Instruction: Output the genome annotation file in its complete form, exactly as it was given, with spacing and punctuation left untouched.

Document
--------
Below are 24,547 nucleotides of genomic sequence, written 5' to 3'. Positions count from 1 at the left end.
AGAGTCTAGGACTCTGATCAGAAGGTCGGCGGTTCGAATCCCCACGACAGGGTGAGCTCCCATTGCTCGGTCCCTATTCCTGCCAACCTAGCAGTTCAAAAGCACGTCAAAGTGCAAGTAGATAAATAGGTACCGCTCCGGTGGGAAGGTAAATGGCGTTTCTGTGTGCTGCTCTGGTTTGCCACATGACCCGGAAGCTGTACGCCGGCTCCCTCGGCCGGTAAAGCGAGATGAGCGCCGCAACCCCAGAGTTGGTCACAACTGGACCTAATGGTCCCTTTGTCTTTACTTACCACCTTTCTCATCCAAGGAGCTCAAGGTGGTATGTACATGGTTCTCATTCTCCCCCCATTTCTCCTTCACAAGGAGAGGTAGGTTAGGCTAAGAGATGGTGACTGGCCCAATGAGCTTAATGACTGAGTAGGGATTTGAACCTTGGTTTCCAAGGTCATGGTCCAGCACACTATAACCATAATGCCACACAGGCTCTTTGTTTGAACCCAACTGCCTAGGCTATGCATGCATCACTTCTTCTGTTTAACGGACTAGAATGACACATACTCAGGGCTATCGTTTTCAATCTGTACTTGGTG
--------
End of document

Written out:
Below are 24,547 nucleotides of genomic sequence, written 5' to 3'. Positions count from 1 at the left end.
AGAGTCTAGGACTCTGATCAGAAGGTCGGCGGTTCGAATCCCCACGACAGGGTGAGCTCCCATTGCTCGGTCCCTATTCCTGCCAACCTAGCAGTTCAAAAGCACGTCAAAGTGCAAGTAGATAAATAGGTACCGCTCCGGTGGGAAGGTAAATGGCGTTTCTGTGTGCTGCTCTGGTTTGCCACATGACCCGGAAGCTGTACGCCGGCTCCCTCGGCCGGTAAAGCGAGATGAGCGCCGCAACCCCAGAGTTGGTCACAACTGGACCTAATGGTCCCTTTGTCTTTACTTACCACCTTTCTCATCCAAGGAGCTCAAGGTGGTATGTACATGGTTCTCATTCTCCCCCCATTTCTCCTTCACAAGGAGAGGTAGGTTAGGCTAAGAGATGGTGACTGGCCCAATGAGCTTAATGACTGAGTAGGGATTTGAACCTTGGTTTCCAAGGTCATGGTCCAGCACACTATAACCATAATGCCACACAGGCTCTTTGTTTGAACCCAACTGCCTAGGCTATGCATGCATCACTTCTTCTGTTTAACGGACTAGAATGACACATACTCAGGGCTATCGTTTTCAATCTGTACTTGGTG